Charles Keating in an undated photo.

The definitive movie on Charlie Keating has yet to be made. The savings and loan scandal figure did manage to get some screen time, though, in the film "The People vs. Larry Flynt" as an anti-porn crusader and nemesis of the Hustler publisher. It was an apt case for Keating to be portrayed in (he was played by the fine character actor James Cromwell). Keating was a hustler, on a huge scale.

He should have stuck to sparring with porn peddlers. Instead Keating moved on to the despicable conning of depositors at his Lincoln Savings and Loan Association. He persuaded many of them to switch over their insured deposits at the Irvine, Calif., thrift into worthless bonds issued by his holding company, Phoenix-based American Continental Corp. Some of his victims were elderly people. He would send cars to pick them up.

Keating’s ACC real estate projects included the Phoenician Hotel, a palace of marble excess in Phoenix, and Estrella, a planned community in the desert outside of Phoenix that was abandoned before it could rise out of the tumbleweeds. 

Both of these projects were successful under later ownership, but were a disaster for taxpayers when Lincoln failed. Contemporary accounts in the Los Angeles Times  put the loss to Treasury on the sale of the Phoenician at $66 million, while Estrella received bids in the range of ten cents on the dollar.

Influence-peddling was another one of his resume items. Most of us have two U.S. senators. Keating apparently thought he had five of them. That’s how many he summoned to try to get federal thrift examiners off his back. The “Keating Five” maneuver backfired. An intrepid federal official, William K. Black, took copious notes on a meeting in which the senators pressured regulators to lay off their "constituent." The details wound up in the press. Senators from three states (Ohio, Arizona and California) got to answer ethics inquiries over their actions. (The first story on the Keating Five ran in National Thrift News, a predecessor to National Mortgage News. Our editor and founder, Stan Strachan, an American Banker alumnus, obtained the meeting notes and the story was reported by Stephen Kleege, now executive editor of The Bond Buyer.) Federal scrutiny of Keating increased and Lincoln eventually failed.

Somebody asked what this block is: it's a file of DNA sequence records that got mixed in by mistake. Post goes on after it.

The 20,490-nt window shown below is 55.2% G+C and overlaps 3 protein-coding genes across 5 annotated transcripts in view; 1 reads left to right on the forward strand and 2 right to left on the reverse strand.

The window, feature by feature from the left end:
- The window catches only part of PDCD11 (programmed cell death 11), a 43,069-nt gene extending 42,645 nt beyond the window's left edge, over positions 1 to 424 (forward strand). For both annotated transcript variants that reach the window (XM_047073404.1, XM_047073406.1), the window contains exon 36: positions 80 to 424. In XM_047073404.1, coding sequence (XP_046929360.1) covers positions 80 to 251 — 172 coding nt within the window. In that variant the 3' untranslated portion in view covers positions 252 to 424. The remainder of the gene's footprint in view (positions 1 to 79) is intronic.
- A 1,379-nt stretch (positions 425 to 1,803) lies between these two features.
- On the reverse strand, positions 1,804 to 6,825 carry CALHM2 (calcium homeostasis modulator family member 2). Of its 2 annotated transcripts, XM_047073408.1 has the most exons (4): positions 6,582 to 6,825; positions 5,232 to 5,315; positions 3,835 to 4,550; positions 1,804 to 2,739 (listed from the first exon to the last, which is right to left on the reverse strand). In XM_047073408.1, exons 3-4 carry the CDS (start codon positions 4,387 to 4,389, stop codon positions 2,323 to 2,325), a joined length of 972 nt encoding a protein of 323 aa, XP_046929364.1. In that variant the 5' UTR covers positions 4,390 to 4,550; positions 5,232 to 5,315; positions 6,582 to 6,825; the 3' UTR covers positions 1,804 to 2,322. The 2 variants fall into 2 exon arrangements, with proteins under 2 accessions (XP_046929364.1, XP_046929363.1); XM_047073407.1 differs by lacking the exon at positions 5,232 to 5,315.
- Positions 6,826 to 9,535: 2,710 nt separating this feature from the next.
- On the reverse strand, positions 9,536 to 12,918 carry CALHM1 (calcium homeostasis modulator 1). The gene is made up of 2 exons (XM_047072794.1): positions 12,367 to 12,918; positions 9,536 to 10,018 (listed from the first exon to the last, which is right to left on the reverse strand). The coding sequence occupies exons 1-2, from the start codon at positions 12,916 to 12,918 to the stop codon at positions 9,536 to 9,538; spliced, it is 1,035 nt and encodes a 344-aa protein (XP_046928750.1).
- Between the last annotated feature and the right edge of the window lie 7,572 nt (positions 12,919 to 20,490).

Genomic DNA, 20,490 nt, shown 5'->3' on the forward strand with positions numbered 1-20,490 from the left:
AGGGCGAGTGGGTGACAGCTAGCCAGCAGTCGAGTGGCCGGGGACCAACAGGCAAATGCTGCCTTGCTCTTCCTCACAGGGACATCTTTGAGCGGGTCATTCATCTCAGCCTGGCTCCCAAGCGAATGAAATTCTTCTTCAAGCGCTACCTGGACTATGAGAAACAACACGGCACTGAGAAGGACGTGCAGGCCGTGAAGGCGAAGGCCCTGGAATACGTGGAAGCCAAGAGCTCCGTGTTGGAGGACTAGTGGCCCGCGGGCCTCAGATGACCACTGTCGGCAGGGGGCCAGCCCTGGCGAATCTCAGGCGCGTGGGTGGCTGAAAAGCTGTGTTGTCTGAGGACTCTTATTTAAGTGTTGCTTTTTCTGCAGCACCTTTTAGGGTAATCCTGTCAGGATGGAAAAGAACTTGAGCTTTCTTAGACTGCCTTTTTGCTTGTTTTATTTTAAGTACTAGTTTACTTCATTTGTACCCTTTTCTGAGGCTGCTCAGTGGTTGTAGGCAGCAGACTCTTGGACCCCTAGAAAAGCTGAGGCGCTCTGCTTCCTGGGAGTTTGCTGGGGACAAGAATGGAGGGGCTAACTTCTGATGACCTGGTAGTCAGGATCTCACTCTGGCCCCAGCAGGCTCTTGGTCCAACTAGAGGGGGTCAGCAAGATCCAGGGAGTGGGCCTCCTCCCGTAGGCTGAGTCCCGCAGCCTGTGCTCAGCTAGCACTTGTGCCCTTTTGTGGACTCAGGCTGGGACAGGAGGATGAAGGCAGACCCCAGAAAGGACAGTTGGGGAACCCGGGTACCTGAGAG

The way Keating, a real estate developer, got control of a savings and loan he could tap for deposit money epitomizes the thrift crisis of the 1980s. In the late 1970s and early 1980s, thrifts got caught in a rapid rise in interest rates. Since they borrowed short and lent long, many developed huge asset-liability mismatches. Many failed (even before the crisis of the late 1980s). The prevailing wisdom on how to prevent this from happening again was that stodgy thrifts needed to be liberated from the "borrow short/lend long" trap by diversifying their beyond mortgage lending. Congress granted these powers with the Garn-St Germain Act and many unorthodox operators like Keating came into the thrift field.

Disaster ensued. It was a colorful time, at least. Thrifts diversified their asset bases, with limited success, into areas like credit cards and real estate development, or rather overdevelopment. Some of them invested in even more esoteric properties like rare jazz records, magician paraphernalia (which entertainer David Copperfield eventually bought from the Resolution Trust Corp. at a substantial discount), racehorses, and Old Masters paintings. (The stallion proved to have syphilis when the government tried to sell him off to stud, and the Old Master turned out to be worth millions less than paid for. The jazz record collection brought a nice price, however.)

The crisis ballooned into the failure of hundreds of thrifts and the loss of hundreds of billions of dollars. There's an enduring lesson in this story for today's mortgage industry. At a time when lenders are getting less than 5% on fixed-rate mortgages, it might be a good idea for them to start thinking again about the perils of borrowing short and lending long for their portfolios.

As for Keating, he was eventually tried, convicted and sent to prison—an outcome unlike during the most recent mortgage collapse, where criminal charges have been scarce. (He was freed when his state and federal convictions were overturned, and on the eve of his federal retrial, he pleaded guilty and was sentenced to time served.) Keating served nearly five years and then spent many years in retirement until his death Tuesday at the age of 90. May he rest in peace.

Mark Fogarty, Editor at Large at National Mortgage News, is starting a regular blog of analysis and commentary based on his 30 years covering the mortgage industry.